PerspectiveSTEM CELLS

Tissue regeneration: Reserve or reverse?

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Science  19 Feb 2021:
Vol. 371, Issue 6531, pp. 784-786
DOI: 10.1126/science.abb6848

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Summary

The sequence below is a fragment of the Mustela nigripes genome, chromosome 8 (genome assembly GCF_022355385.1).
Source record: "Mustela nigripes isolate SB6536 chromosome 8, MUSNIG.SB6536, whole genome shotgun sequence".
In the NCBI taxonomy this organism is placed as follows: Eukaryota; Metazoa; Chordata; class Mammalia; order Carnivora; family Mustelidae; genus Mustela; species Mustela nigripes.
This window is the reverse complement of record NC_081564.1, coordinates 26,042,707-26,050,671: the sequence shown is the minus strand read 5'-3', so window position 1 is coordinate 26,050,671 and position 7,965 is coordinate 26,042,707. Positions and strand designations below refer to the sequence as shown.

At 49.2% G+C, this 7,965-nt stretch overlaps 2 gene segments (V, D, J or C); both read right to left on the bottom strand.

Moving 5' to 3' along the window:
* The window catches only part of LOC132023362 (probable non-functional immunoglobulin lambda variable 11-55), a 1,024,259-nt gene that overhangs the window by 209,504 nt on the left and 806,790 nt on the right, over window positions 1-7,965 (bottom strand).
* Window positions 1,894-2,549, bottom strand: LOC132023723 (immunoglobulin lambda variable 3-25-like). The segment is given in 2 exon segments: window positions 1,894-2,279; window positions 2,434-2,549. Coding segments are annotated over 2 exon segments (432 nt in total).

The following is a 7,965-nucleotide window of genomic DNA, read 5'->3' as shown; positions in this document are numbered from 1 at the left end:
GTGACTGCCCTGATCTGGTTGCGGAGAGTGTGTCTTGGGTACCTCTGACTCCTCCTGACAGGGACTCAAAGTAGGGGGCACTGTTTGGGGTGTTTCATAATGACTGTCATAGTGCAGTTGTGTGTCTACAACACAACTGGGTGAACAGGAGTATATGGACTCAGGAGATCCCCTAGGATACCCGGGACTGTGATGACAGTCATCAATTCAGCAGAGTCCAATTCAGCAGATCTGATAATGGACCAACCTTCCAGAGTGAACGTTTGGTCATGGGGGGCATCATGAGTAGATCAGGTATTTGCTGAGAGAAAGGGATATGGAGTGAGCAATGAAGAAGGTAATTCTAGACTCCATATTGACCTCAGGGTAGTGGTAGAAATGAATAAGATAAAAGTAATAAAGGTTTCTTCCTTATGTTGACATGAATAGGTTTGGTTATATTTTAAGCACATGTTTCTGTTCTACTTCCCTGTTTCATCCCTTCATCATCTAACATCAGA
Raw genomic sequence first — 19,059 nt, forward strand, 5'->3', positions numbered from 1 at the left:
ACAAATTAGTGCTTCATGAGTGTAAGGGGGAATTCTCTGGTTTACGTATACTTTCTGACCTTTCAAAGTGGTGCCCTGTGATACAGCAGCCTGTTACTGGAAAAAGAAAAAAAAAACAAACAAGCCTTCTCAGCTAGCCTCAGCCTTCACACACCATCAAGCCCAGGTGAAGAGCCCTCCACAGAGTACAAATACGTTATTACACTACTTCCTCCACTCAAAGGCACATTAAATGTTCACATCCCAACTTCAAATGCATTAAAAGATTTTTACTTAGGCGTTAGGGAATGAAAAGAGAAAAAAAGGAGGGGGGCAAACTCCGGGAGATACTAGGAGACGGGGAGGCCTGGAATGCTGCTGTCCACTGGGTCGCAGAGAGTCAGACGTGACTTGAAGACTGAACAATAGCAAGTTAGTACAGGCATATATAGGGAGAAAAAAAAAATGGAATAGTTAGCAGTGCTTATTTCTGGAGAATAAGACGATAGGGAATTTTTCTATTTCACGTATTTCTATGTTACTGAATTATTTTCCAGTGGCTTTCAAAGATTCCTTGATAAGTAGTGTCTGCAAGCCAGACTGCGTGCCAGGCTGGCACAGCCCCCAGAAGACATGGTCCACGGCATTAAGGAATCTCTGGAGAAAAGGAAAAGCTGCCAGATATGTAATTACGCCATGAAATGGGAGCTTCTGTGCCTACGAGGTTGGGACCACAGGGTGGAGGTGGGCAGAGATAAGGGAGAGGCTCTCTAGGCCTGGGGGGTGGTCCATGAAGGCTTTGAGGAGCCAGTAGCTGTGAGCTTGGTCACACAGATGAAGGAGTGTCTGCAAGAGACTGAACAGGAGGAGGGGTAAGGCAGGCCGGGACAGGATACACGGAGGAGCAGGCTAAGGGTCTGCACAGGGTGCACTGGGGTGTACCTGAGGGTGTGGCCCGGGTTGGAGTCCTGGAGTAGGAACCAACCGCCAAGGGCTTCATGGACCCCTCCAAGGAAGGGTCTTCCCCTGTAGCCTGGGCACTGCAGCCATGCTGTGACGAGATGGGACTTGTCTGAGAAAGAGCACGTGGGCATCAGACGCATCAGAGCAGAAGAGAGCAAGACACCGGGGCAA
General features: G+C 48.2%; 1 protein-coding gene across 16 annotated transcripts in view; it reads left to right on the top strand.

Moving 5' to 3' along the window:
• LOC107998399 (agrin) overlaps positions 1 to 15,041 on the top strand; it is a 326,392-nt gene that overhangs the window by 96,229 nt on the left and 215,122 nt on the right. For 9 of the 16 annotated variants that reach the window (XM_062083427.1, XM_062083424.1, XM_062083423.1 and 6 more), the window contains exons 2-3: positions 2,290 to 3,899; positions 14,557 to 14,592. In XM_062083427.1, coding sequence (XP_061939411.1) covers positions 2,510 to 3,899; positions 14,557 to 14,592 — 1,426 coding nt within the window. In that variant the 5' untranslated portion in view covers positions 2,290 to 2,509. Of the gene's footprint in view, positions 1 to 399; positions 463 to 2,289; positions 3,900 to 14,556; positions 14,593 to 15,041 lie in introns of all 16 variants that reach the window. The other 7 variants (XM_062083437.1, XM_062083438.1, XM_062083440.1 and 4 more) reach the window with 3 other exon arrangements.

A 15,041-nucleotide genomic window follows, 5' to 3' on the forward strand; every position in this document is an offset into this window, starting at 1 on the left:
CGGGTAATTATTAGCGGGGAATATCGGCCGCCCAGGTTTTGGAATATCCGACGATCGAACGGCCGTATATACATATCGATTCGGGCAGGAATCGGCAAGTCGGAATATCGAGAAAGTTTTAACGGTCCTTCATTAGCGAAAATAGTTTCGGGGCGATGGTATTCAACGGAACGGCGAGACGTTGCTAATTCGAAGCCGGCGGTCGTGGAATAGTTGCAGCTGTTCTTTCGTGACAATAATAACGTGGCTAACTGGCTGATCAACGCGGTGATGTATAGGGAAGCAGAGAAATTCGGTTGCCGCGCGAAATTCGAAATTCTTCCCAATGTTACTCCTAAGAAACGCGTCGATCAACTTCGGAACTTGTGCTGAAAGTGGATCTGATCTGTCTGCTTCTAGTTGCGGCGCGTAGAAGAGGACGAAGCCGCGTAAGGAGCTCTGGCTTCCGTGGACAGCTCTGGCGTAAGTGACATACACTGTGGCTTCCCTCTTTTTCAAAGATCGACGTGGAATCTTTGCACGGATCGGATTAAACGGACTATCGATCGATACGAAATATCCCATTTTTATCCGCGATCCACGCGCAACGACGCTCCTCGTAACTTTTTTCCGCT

Tissues with high intrinsic turnover, such as the skin and intestinal lining, rely on resident stem cells, which generate all native cell types. Intestinal stem cells (ISCs) are highly sensitive to damage, although they recover quickly. It is unclear whether this recovery (i.e., regeneration) occurs from less sensitive pools of “reserve” stem cells (1) or whether ISC progeny undergo “reverse” differentiation into stem cells (2). Recent studies in diverse organs highlight that dedifferentiation of specified cell types is a pervasive and dominant means for tissue regeneration. The findings have broad implications because all tissues experience some cell attrition over a lifetime, and knowing how tissues replenish those losses may help in preventing or treating organ failure. Moreover, it remains unclear whether incomplete differentiation, a common feature of cancer, reflects normal tissue plasticity, and it is unclear whether stem cells that arise by dedifferentiation may spawn cancers.

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